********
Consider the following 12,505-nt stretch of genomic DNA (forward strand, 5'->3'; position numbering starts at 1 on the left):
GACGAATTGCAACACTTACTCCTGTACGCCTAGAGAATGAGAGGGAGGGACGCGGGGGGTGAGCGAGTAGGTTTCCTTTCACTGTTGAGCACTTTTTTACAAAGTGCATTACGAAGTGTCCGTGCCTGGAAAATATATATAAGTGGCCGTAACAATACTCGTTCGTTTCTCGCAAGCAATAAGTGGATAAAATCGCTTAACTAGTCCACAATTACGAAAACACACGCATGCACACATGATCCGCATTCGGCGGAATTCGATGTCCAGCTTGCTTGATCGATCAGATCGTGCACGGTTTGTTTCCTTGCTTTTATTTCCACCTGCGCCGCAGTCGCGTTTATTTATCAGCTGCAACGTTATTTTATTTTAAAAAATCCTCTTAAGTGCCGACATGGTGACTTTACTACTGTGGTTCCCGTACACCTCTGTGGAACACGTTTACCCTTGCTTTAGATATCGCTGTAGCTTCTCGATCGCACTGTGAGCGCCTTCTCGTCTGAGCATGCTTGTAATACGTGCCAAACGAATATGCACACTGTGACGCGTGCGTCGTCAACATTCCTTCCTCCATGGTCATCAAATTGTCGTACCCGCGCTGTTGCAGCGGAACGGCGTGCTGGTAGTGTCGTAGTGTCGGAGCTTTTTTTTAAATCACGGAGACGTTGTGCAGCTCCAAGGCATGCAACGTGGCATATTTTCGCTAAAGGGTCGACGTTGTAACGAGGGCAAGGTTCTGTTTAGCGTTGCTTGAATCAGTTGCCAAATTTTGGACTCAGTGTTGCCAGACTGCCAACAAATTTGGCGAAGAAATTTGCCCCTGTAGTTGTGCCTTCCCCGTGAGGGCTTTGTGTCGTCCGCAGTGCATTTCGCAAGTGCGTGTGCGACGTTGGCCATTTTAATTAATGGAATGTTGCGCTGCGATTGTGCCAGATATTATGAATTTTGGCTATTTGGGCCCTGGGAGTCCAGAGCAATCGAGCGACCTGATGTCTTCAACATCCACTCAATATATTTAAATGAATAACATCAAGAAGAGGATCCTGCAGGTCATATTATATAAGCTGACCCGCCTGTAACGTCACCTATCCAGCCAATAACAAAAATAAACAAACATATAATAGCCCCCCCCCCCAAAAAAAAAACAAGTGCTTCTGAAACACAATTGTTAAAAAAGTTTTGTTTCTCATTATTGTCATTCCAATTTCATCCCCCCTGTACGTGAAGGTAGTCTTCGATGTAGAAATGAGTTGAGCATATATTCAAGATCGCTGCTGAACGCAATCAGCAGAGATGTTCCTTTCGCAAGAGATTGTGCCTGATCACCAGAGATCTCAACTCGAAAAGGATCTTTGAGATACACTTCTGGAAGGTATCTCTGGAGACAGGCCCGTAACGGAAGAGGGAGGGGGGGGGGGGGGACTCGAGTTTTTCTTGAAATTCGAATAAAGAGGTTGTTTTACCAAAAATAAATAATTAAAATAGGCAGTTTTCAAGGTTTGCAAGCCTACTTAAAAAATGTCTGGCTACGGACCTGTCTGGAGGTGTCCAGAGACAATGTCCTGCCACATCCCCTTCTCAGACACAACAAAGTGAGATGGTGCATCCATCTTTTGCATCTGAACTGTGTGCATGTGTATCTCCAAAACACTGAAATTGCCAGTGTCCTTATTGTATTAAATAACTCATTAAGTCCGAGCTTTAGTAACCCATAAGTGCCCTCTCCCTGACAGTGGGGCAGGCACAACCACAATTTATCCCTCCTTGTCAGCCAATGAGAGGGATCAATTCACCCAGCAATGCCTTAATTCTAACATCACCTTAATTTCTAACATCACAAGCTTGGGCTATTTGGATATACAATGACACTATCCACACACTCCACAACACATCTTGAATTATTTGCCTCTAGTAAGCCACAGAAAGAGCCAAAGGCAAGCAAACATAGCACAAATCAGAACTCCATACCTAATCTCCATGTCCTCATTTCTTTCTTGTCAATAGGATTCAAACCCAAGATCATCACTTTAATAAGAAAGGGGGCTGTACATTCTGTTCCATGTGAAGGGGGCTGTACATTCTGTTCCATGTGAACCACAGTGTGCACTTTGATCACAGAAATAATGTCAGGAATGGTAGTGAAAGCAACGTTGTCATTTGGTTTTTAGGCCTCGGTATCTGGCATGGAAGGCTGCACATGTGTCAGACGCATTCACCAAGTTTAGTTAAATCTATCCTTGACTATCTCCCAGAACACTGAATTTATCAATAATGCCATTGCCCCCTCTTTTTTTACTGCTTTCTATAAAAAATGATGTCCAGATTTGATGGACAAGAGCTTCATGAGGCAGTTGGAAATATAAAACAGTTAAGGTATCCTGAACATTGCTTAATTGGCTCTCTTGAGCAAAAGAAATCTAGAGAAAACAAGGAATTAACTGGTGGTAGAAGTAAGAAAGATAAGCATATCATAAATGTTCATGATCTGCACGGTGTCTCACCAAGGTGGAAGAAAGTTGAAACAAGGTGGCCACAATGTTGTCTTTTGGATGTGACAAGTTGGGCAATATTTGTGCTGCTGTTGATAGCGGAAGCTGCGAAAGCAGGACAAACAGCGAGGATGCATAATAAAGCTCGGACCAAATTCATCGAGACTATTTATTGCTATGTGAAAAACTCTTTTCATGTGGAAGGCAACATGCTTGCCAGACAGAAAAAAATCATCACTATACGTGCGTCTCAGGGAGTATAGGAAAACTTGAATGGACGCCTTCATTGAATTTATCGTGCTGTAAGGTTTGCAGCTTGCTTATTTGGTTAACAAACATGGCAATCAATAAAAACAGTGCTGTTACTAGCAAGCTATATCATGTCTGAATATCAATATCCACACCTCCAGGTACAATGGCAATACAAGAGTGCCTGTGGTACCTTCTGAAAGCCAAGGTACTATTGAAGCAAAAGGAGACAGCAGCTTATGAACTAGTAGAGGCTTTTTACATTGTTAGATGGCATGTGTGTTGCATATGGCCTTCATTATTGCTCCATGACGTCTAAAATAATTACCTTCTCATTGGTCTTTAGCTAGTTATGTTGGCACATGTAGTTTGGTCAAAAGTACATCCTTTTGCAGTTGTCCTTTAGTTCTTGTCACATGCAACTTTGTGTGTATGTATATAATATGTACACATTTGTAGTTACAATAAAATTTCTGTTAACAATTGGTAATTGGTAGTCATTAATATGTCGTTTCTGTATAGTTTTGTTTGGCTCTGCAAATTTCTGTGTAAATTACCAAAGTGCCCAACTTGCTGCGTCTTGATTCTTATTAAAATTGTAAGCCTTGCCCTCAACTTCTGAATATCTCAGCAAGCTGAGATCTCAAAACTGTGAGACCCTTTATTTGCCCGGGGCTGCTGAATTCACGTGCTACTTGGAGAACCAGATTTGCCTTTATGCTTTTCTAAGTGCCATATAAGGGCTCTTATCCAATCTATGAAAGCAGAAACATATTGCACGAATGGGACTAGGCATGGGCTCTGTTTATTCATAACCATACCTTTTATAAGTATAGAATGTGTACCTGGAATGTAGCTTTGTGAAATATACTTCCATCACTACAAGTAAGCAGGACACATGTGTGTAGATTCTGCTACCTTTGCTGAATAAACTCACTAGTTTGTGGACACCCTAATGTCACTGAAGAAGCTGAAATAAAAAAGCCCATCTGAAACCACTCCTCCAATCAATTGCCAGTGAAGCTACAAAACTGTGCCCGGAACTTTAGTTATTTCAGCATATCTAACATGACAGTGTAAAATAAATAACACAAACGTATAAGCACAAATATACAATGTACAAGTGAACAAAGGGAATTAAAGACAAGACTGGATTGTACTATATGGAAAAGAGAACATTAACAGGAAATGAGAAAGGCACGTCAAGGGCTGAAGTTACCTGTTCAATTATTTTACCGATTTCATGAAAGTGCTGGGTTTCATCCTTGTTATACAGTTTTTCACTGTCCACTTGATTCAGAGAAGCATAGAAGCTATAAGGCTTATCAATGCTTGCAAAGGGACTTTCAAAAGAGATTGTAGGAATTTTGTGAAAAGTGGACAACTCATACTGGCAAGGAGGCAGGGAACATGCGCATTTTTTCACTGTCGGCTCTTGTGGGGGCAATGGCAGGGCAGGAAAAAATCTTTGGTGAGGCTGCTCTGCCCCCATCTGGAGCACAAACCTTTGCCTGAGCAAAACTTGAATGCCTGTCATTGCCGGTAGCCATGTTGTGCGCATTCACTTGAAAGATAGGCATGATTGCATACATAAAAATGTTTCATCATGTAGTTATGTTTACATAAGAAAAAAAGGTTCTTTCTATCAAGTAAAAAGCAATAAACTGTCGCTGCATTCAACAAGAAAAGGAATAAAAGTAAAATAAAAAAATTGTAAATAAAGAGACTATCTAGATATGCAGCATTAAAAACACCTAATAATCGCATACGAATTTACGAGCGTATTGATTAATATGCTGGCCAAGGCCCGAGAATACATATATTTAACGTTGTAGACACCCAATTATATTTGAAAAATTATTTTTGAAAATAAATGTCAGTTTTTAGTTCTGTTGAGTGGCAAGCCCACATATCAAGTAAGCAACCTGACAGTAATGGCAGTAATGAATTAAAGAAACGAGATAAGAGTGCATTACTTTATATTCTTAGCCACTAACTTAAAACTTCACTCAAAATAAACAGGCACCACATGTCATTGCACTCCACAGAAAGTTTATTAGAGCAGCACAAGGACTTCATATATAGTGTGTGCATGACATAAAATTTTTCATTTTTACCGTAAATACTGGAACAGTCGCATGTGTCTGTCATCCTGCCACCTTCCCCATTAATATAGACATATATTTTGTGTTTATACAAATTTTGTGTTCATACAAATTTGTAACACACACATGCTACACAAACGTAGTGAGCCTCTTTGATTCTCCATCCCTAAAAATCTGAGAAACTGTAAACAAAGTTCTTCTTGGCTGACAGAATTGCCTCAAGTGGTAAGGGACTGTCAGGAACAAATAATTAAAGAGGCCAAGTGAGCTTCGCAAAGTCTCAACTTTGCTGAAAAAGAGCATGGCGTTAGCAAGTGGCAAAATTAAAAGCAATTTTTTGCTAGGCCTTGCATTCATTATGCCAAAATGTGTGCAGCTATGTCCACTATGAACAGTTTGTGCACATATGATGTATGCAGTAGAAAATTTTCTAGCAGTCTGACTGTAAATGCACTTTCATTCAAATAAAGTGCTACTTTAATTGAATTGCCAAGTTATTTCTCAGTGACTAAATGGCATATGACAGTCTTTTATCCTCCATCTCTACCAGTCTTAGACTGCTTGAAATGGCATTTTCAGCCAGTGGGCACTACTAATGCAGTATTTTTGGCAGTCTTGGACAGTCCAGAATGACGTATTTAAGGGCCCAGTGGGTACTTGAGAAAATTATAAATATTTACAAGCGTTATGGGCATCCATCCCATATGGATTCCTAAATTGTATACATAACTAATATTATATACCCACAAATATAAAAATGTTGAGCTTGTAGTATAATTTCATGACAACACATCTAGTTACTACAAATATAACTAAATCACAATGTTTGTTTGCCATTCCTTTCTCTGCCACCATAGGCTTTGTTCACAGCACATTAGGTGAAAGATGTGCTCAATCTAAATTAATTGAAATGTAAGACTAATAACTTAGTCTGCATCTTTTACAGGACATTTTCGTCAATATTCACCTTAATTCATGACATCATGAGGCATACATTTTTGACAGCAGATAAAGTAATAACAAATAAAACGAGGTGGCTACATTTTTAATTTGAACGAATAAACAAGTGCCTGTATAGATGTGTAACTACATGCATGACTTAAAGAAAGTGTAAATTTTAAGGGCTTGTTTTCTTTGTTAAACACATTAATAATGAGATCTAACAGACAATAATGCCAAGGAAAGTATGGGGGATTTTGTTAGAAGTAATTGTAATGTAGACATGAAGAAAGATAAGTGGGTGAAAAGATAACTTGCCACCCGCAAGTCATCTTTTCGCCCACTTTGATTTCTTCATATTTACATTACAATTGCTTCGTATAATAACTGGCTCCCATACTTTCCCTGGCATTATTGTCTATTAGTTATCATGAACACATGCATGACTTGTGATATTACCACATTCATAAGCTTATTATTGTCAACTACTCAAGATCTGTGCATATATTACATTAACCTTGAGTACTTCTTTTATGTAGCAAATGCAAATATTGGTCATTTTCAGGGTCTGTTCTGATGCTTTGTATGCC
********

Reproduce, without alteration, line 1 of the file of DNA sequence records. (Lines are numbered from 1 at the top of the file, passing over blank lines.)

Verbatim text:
Consider the following 12,505-nt stretch of genomic DNA (forward strand, 5'->3'; position numbering starts at 1 on the left):